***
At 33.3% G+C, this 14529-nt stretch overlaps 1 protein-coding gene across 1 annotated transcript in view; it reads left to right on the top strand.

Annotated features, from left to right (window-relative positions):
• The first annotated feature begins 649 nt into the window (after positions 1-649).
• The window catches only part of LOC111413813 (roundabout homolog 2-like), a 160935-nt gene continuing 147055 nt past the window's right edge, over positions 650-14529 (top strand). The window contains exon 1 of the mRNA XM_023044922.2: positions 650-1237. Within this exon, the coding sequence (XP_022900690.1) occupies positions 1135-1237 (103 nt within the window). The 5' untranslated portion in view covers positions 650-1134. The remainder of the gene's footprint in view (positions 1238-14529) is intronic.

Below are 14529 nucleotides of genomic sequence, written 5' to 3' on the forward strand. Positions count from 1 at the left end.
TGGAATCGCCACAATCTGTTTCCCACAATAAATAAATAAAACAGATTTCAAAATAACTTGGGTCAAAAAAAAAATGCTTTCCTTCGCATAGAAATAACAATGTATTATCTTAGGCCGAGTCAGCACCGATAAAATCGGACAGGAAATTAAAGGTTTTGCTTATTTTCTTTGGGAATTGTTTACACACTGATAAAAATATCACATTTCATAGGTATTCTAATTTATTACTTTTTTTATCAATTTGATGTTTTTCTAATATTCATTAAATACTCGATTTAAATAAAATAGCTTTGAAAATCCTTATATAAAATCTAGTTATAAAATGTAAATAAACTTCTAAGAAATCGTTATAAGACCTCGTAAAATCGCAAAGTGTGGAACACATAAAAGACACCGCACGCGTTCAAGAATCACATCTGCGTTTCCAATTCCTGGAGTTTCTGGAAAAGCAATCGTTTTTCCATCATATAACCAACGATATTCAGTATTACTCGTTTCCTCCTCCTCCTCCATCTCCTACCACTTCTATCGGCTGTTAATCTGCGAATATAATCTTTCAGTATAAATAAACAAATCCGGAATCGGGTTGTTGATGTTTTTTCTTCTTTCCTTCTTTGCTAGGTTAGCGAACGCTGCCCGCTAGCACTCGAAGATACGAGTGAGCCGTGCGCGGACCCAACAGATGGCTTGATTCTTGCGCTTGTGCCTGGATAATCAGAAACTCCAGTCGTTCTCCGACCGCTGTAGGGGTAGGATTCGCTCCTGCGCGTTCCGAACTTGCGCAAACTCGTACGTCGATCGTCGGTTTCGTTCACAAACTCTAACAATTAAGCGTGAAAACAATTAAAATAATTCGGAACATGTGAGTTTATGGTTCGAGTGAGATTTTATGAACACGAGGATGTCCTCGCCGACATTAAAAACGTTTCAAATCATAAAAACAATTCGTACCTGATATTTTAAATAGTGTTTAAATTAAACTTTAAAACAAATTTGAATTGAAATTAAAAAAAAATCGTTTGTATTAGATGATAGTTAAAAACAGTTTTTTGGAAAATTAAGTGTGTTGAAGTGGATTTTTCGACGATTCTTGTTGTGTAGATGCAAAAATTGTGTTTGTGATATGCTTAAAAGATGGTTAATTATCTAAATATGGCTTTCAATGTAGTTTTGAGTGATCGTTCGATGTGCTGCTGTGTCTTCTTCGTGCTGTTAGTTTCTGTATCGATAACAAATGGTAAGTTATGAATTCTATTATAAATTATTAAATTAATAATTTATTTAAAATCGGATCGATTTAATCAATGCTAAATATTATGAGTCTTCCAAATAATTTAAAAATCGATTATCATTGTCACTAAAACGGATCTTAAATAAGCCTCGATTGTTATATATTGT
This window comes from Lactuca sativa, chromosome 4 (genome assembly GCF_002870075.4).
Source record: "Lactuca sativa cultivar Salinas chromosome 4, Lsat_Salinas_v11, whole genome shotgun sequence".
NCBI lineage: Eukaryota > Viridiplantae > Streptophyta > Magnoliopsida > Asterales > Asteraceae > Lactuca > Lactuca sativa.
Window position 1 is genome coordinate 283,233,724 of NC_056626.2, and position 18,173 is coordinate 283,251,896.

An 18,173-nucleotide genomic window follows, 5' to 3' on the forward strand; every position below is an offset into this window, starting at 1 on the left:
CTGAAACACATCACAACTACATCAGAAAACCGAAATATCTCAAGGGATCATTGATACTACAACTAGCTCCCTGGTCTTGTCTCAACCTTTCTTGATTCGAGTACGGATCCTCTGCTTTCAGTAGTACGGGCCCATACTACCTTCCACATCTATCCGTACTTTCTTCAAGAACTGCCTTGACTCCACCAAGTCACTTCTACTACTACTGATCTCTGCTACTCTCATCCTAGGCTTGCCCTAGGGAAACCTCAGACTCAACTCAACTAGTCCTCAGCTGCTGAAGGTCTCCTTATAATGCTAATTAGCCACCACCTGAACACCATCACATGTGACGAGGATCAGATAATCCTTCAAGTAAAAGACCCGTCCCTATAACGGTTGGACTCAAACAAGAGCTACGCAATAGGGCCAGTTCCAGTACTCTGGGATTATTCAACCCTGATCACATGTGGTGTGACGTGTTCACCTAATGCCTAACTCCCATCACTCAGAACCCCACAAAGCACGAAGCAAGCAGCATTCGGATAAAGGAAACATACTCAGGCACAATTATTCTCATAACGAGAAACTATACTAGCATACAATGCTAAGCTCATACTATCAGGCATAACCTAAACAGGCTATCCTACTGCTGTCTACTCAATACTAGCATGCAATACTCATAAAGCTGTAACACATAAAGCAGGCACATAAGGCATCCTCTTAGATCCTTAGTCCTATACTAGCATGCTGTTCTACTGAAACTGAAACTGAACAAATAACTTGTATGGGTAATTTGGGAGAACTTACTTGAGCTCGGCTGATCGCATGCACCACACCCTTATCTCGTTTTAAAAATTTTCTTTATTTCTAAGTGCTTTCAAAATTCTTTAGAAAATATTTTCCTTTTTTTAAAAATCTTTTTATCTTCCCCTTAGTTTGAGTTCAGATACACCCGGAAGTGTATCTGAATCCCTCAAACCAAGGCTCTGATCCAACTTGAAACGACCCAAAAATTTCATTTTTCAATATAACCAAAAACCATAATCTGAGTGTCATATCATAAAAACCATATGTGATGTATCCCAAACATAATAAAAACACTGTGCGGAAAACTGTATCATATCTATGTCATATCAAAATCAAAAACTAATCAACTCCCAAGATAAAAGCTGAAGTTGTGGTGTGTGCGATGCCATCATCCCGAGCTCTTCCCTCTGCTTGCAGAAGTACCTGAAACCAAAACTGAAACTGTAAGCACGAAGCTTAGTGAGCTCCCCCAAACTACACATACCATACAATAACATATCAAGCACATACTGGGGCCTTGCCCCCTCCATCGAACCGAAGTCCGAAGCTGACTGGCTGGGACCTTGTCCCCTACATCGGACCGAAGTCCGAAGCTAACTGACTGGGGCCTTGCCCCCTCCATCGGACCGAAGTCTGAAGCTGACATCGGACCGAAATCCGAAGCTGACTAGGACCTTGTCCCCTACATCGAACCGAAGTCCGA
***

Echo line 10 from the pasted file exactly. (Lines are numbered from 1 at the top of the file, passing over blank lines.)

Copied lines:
Window position 1 is genome coordinate 283,233,724 of NC_056626.2, and position 18,173 is coordinate 283,251,896.